Growing Pains

Growing Pains

Lately I have been using old TV shows as blog titles, because they seem fitting for the subject at hand. I figure why fix something that seems to work, so here goes another reflection from the one and only Jason.

After graduating high school I decided that I was tired of school. I had a solid girlfriend, a band, and I was overflowing with the vigor of youth. Along with all of this came the entitlement of an 18-year-old that felt he was an adult now. Determined to carve my own path through life I entered the workforce ready to make my place within it.

Not long after I found myself working in a factory, because I could make more money there than in the service industry. Naturally this had me working with folks of various ages, many of whom were much older than myself. Working next to folks with spouses and children only made me feel that much older in my youthful naivety.

However, not long after entering this world I began to notice that a lot of the people I was interacting with did not act all that different from the kids I had went to school with. The longer I worked in the factory the more I realized that it was merely an extension of the same kind of things that I hated in high school. Cliques formed amongst the workers and everyone was engaged in back biting and melodrama and I was perplexed. Weren’t we all adults working here? Aren’t you supposed to grow out of all of the childishness from high school? I mean some of these people had families and children to care for and they acted like 16 year olds. It was during this time that I learned that at a certain point age and biology lose their connection.

I struggled to make sense of all of this for a while as I asked, what is it that makes someone an adult? As many of you may well realize there is no easy answer to this question, and often times this is a question we have to answer for ourselves.

By age 18 most, if not all of us, are adults biologically speaking. But, being a grown up is not a physical journey. Eventually I came to understand that not everyone matures mentally at the same rate. For this reason you will work with 40 year olds who act like they are spoiled teens, and on the other hand you may encounter 20 year olds who act like they are middle-aged.

So what is it that separates these youthful and grown states of mind? In one word, perspective.

You see, it is the child in us that pursues the here and now. In psychological terms, the Id impulse of instant gratification. When we are young we are prone to think only of ourselves and our immediate needs. We rarely reflect on the consequences of our actions and get caught within the emotional currents of right now. This part of us never goes away, just look at the world of instant gratification we have constructed for evidence of that. In simplest terms, to the child the self is the only thing that is truly important.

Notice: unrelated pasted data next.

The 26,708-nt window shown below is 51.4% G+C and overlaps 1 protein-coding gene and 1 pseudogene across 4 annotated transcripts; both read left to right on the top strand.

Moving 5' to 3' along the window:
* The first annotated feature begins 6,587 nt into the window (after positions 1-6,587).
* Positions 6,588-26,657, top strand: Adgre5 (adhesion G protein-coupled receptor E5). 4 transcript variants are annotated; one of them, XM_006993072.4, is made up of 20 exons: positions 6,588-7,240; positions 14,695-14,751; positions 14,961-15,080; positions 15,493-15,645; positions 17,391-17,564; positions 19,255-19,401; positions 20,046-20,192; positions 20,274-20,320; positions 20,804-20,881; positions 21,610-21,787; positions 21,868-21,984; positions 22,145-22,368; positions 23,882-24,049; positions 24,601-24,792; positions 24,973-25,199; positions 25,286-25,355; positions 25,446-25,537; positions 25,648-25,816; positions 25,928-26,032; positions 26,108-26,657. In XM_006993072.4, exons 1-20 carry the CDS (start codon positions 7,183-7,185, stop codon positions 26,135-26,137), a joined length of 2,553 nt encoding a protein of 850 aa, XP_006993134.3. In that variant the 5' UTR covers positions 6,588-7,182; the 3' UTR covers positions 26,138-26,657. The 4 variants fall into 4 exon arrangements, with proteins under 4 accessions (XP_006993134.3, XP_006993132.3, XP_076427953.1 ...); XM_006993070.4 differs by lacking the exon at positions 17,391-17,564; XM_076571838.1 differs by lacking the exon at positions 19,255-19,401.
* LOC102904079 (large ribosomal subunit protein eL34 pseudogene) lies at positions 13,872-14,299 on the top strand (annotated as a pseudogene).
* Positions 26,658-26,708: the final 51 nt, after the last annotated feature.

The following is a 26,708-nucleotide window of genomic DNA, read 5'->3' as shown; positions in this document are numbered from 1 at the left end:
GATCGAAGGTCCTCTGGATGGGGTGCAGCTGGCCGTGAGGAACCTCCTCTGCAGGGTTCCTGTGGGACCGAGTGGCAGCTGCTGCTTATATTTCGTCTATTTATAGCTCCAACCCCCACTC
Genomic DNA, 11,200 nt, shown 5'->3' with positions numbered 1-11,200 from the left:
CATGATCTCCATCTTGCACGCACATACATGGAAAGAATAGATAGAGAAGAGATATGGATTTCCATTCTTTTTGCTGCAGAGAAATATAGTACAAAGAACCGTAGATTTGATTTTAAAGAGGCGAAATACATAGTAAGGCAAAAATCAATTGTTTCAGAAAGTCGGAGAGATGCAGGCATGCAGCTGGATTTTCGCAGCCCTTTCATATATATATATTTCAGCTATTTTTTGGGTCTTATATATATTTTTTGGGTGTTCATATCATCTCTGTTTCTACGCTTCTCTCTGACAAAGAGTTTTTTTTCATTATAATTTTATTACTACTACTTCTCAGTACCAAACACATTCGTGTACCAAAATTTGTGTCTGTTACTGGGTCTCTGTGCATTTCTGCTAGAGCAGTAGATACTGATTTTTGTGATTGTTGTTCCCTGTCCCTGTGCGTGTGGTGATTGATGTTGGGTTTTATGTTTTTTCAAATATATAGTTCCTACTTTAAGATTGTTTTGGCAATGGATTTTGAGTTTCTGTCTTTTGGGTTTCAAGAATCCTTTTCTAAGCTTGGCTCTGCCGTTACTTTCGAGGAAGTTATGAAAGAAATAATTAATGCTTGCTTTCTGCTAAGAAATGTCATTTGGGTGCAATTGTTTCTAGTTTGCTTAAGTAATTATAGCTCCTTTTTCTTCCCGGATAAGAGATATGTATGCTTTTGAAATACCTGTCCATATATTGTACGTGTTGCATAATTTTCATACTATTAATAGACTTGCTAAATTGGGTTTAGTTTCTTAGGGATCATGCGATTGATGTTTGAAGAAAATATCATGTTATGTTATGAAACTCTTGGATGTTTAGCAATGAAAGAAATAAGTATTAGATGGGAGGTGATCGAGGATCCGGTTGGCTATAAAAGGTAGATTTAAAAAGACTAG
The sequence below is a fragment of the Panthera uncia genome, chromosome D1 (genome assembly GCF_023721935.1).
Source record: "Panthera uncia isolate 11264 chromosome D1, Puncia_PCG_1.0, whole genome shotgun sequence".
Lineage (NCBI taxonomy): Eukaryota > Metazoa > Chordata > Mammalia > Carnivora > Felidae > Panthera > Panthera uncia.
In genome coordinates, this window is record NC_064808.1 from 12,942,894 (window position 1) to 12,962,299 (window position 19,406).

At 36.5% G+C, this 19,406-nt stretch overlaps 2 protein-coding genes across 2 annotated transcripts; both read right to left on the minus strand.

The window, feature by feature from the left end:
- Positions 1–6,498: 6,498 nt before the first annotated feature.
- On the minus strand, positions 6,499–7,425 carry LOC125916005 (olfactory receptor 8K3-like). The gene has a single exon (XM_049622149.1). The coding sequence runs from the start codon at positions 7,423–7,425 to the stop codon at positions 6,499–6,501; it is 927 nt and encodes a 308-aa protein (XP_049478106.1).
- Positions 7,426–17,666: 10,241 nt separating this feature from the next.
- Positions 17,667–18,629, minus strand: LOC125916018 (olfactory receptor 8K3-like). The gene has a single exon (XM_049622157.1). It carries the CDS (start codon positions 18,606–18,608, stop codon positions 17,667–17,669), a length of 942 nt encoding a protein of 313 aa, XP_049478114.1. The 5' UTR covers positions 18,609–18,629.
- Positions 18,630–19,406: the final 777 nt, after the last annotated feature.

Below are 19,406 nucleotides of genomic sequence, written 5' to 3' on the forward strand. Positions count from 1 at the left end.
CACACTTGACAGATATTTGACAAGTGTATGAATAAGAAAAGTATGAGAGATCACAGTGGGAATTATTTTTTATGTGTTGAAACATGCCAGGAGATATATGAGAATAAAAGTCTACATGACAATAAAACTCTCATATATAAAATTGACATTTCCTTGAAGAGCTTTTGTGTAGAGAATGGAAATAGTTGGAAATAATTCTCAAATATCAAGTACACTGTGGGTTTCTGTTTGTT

Now at a certain point in our development we all learn to step back from the here and now and reflect on our current situation. In doing this we open up the opportunity to anticipate and plan for the future, which can greatly benefit our desire for self-gratification. However, it also affords us the chance to see things from a different perspective. When we take this step away from ourselves we can see that we are part of something much larger and our actions can affect everything around us. It is within this perspective that the choice to act like an adult is made.

An adult recognizes that they did not get to where they are by themselves, and their current well-being is predicated on more than just themselves. Simply put an adult realizes that there are more important things in this world then just themselves. Sometimes to keep a happy balance in our lives we must act in the interest of others, and in so doing set our own well-being to the side for a moment.

For many people this idea really hits home when they have children, others yet learn to act in such a manner either from family or community; yet, some still never get the memo. Unfortunately there is no guarantee that this lesson will be learned, it is a state of mind that we all must come to on our own.

So the next time you are in the middle of a mess just take a step back from your surroundings and think for a moment. No matter where you are you have the power to choose how you will move forward. Just a gentle suggestion from the one and only Jason.


2 thoughts on “Growing Pains

  1. And what shall you say about the random soul who looks so long at everything around them, they forgot what they themselves wanted from the situation?


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